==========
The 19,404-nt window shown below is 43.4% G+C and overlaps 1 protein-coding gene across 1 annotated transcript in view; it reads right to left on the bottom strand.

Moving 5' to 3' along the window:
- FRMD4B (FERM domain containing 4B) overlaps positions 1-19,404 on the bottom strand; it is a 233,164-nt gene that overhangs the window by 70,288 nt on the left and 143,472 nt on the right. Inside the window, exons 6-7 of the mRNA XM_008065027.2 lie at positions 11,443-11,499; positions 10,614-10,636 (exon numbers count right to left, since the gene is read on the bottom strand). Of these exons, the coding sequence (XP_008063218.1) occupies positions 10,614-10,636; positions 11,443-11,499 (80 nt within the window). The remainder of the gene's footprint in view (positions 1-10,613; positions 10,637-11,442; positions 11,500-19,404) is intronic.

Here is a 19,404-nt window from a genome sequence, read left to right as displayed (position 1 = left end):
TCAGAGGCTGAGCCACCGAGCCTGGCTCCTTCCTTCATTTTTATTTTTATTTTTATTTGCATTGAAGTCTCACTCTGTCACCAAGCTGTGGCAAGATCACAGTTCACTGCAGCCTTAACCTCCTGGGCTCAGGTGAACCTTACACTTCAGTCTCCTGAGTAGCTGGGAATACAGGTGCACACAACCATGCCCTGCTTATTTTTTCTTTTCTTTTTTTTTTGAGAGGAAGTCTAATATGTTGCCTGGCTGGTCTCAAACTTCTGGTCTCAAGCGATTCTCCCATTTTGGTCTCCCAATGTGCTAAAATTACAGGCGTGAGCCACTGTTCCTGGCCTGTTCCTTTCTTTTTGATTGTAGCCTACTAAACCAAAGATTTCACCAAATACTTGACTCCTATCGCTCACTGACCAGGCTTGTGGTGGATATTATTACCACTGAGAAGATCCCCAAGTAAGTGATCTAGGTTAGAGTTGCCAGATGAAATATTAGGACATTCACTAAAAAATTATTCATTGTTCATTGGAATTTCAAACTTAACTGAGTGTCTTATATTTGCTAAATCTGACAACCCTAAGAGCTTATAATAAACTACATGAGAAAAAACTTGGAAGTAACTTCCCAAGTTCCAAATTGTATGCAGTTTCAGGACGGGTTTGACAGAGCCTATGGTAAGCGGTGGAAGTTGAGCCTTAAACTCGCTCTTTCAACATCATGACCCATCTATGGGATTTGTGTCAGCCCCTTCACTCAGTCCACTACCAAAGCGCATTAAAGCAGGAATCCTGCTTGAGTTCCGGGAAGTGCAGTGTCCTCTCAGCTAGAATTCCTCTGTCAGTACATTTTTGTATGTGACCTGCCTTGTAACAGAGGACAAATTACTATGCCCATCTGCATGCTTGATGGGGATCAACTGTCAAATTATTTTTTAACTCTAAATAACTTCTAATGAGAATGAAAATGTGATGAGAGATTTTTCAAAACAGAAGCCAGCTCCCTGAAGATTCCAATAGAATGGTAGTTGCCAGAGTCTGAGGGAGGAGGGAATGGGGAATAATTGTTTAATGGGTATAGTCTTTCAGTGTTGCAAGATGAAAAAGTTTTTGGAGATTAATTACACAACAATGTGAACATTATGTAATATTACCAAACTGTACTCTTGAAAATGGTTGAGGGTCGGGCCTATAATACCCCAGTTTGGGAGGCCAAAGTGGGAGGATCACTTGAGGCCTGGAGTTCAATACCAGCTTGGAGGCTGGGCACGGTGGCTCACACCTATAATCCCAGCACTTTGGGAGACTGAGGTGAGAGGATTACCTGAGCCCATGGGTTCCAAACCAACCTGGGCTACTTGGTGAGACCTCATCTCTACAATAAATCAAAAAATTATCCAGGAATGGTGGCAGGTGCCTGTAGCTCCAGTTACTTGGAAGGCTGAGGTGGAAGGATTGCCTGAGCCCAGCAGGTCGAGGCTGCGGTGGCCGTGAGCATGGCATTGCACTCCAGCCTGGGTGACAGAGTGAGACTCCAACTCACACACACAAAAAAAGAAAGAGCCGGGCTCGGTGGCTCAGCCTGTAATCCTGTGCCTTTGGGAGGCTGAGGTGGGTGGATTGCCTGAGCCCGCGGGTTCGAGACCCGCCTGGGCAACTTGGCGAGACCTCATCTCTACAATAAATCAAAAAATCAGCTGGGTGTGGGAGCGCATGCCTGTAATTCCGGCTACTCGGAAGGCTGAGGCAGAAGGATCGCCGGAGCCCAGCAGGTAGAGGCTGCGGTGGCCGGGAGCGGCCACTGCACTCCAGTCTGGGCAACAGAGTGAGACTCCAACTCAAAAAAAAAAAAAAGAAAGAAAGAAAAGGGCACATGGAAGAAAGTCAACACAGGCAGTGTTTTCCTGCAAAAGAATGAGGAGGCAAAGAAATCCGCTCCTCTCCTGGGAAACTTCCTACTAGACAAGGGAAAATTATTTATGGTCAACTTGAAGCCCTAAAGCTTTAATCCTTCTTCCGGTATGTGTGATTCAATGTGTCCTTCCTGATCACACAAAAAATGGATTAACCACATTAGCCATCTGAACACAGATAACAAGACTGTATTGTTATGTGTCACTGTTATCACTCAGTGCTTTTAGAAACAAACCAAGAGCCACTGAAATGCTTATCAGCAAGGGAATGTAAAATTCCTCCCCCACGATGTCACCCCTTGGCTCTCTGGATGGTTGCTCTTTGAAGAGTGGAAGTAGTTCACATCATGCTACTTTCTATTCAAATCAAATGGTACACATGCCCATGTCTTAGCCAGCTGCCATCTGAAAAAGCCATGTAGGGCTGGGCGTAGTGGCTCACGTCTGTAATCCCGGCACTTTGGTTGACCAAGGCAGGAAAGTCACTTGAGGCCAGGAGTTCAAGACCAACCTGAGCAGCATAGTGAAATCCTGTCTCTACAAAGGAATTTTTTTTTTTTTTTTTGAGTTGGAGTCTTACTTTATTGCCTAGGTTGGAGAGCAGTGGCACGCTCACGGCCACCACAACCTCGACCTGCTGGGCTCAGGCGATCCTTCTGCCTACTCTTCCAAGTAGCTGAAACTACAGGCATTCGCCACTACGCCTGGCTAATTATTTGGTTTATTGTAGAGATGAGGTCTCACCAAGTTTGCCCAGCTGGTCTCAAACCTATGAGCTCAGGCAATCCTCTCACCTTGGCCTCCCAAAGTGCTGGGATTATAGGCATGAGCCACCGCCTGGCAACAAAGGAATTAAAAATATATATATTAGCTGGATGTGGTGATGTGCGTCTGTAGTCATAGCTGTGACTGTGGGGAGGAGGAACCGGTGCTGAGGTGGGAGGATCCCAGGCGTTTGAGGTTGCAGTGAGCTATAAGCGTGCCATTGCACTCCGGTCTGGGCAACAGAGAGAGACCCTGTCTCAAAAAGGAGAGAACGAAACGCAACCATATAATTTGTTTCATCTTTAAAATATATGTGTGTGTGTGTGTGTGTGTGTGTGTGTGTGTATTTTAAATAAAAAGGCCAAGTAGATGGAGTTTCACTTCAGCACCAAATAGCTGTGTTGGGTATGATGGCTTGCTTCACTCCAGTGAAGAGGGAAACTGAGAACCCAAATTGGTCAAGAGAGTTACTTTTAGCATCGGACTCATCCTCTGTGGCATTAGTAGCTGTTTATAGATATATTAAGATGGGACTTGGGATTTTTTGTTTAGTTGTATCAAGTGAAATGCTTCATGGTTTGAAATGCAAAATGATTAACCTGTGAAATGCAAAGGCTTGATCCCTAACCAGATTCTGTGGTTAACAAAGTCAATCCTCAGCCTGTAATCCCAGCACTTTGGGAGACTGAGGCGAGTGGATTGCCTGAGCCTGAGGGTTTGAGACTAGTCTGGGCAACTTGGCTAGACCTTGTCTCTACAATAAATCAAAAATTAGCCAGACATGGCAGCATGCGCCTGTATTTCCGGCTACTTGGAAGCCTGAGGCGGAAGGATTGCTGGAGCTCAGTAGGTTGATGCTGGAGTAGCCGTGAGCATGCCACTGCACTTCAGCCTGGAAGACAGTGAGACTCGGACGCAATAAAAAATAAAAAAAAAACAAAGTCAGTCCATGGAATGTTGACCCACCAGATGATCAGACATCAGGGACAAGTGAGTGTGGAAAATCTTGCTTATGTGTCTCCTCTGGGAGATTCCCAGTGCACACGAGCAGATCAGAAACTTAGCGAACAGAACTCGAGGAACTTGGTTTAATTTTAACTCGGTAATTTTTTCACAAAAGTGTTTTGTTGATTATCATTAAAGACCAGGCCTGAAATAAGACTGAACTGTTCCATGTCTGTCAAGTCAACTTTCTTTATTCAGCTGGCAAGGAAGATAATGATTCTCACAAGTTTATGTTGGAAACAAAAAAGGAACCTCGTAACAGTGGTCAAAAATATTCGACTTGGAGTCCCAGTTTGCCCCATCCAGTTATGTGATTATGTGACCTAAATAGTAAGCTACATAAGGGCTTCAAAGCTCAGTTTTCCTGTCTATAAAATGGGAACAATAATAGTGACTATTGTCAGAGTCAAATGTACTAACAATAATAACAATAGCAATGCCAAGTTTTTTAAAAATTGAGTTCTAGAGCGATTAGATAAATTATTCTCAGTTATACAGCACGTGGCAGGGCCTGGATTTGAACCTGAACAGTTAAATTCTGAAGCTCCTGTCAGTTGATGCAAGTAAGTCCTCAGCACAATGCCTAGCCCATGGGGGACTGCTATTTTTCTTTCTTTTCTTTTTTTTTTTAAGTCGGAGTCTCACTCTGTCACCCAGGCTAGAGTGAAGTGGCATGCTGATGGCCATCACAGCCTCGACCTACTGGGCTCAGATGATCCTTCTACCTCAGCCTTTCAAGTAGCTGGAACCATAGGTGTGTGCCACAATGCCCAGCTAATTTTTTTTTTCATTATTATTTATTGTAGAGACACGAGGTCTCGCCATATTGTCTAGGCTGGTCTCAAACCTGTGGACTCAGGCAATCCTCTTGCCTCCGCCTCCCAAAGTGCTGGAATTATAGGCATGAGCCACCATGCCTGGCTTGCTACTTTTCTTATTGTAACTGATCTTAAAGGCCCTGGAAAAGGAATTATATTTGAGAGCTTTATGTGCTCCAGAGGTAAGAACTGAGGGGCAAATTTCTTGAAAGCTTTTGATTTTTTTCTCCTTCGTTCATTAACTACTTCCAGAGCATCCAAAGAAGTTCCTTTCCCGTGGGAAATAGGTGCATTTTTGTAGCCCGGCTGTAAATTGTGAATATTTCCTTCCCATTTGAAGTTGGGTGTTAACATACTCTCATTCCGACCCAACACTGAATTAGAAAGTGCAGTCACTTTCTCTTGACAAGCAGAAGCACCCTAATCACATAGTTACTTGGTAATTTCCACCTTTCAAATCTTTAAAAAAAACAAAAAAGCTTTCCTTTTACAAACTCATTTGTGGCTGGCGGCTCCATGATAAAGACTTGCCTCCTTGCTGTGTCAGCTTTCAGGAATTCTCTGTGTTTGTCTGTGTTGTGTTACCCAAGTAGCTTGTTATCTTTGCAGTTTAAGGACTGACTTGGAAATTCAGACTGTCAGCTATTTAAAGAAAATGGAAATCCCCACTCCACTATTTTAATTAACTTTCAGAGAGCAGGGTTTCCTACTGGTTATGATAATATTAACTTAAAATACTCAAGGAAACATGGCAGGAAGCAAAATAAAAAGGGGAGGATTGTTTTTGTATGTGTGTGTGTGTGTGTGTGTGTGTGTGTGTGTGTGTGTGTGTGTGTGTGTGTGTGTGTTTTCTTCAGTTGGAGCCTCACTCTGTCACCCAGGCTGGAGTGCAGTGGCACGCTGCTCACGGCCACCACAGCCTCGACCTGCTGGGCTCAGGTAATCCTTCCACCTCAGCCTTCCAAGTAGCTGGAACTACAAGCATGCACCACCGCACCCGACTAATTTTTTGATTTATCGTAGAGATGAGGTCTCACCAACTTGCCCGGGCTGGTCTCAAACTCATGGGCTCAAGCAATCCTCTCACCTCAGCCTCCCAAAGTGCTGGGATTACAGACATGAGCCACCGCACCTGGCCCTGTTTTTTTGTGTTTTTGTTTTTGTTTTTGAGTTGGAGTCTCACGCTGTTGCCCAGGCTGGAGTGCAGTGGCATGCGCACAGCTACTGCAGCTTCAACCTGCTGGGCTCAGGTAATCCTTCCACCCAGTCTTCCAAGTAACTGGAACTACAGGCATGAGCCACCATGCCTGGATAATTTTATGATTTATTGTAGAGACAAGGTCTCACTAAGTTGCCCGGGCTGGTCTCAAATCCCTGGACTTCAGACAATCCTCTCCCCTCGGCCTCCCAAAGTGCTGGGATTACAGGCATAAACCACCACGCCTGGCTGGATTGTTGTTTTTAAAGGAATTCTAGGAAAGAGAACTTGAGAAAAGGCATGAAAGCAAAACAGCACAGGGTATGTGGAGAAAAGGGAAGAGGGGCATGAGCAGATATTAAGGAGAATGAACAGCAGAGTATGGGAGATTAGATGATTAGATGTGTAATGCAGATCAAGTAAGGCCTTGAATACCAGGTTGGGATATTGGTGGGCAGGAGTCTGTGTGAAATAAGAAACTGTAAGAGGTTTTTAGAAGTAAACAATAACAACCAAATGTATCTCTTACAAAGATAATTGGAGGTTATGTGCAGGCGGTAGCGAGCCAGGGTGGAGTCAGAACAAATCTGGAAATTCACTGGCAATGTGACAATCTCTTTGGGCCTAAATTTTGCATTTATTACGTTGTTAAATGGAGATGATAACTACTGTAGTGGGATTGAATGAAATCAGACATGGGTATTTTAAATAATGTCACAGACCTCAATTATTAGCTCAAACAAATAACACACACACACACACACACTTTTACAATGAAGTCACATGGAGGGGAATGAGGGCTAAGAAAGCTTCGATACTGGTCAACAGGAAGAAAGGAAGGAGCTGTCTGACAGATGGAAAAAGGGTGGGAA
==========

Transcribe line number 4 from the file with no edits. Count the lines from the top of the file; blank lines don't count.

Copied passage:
Here is a 19,404-nt window from a genome sequence, read left to right as displayed (position 1 = left end):